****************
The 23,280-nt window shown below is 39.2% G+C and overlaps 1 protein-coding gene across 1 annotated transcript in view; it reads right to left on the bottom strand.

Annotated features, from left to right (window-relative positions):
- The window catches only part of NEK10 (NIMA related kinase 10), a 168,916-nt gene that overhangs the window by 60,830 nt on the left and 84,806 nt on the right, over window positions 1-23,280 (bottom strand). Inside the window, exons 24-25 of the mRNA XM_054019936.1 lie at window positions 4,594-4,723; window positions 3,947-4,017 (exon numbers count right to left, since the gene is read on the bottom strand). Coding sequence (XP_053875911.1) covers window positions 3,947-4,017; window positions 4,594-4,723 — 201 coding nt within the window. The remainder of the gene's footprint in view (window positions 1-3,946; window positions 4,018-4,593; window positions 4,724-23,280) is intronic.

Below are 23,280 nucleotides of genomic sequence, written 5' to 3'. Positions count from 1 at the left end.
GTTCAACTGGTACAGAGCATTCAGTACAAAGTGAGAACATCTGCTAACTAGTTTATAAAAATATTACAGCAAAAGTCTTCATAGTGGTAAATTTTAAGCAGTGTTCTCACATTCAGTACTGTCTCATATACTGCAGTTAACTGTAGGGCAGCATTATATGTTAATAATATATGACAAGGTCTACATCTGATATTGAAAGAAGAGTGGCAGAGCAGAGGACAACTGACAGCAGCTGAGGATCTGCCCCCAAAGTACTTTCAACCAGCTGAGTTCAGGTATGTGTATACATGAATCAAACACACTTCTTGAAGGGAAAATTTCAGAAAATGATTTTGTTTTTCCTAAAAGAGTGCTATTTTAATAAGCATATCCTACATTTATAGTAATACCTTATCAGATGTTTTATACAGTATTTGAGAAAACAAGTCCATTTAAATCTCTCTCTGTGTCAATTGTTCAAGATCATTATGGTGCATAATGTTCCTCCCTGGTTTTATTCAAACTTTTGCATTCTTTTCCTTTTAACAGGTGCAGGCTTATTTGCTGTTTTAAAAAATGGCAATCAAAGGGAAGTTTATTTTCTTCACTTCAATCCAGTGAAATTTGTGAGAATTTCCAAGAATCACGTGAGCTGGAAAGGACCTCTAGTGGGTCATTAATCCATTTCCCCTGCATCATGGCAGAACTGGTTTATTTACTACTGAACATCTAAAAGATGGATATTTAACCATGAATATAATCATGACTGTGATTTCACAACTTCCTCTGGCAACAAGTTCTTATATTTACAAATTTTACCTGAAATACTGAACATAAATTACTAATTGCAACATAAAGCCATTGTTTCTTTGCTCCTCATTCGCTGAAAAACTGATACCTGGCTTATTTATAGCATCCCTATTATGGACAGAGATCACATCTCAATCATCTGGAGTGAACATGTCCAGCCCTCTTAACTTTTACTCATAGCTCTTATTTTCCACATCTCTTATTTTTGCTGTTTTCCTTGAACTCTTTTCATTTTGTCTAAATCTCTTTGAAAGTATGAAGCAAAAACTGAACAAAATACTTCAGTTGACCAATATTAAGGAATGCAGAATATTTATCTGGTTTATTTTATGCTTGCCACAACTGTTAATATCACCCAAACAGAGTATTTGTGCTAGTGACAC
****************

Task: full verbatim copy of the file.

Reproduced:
The 23,280-nt window shown below is 39.2% G+C and overlaps 1 protein-coding gene across 1 annotated transcript in view; it reads right to left on the bottom strand.

Annotated features, from left to right (window-relative positions):
- The window catches only part of NEK10 (NIMA related kinase 10), a 168,916-nt gene that overhangs the window by 60,830 nt on the left and 84,806 nt on the right, over window positions 1-23,280 (bottom strand). Inside the window, exons 24-25 of the mRNA XM_054019936.1 lie at window positions 4,594-4,723; window positions 3,947-4,017 (exon numbers count right to left, since the gene is read on the bottom strand). Coding sequence (XP_053875911.1) covers window positions 3,947-4,017; window positions 4,594-4,723 — 201 coding nt within the window. The remainder of the gene's footprint in view (window positions 1-3,946; window positions 4,018-4,593; window positions 4,724-23,280) is intronic.

Below are 23,280 nucleotides of genomic sequence, written 5' to 3'. Positions count from 1 at the left end.
GTTCAACTGGTACAGAGCATTCAGTACAAAGTGAGAACATCTGCTAACTAGTTTATAAAAATATTACAGCAAAAGTCTTCATAGTGGTAAATTTTAAGCAGTGTTCTCACATTCAGTACTGTCTCATATACTGCAGTTAACTGTAGGGCAGCATTATATGTTAATAATATATGACAAGGTCTACATCTGATATTGAAAGAAGAGTGGCAGAGCAGAGGACAACTGACAGCAGCTGAGGATCTGCCCCCAAAGTACTTTCAACCAGCTGAGTTCAGGTATGTGTATACATGAATCAAACACACTTCTTGAAGGGAAAATTTCAGAAAATGATTTTGTTTTTCCTAAAAGAGTGCTATTTTAATAAGCATATCCTACATTTATAGTAATACCTTATCAGATGTTTTATACAGTATTTGAGAAAACAAGTCCATTTAAATCTCTCTCTGTGTCAATTGTTCAAGATCATTATGGTGCATAATGTTCCTCCCTGGTTTTATTCAAACTTTTGCATTCTTTTCCTTTTAACAGGTGCAGGCTTATTTGCTGTTTTAAAAAATGGCAATCAAAGGGAAGTTTATTTTCTTCACTTCAATCCAGTGAAATTTGTGAGAATTTCCAAGAATCACGTGAGCTGGAAAGGACCTCTAGTGGGTCATTAATCCATTTCCCCTGCATCATGGCAGAACTGGTTTATTTACTACTGAACATCTAAAAGATGGATATTTAACCATGAATATAATCATGACTGTGATTTCACAACTTCCTCTGGCAACAAGTTCTTATATTTACAAATTTTACCTGAAATACTGAACATAAATTACTAATTGCAACATAAAGCCATTGTTTCTTTGCTCCTCATTCGCTGAAAAACTGATACCTGGCTTATTTATAGCATCCCTATTATGGACAGAGATCACATCTCAATCATCTGGAGTGAACATGTCCAGCCCTCTTAACTTTTACTCATAGCTCTTATTTTCCACATCTCTTATTTTTGCTGTTTTCCTTGAACTCTTTTCATTTTGTCTAAATCTCTTTGAAAGTATGAAGCAAAAACTGAACAAAATACTTCAGTTGACCAATATTAAGGAATGCAGAATATTTATCTGGTTTATTTTATGCTTGCCACAACTGTTAATATCACCCAAACAGAGTATTTGTGCTAGTGACAC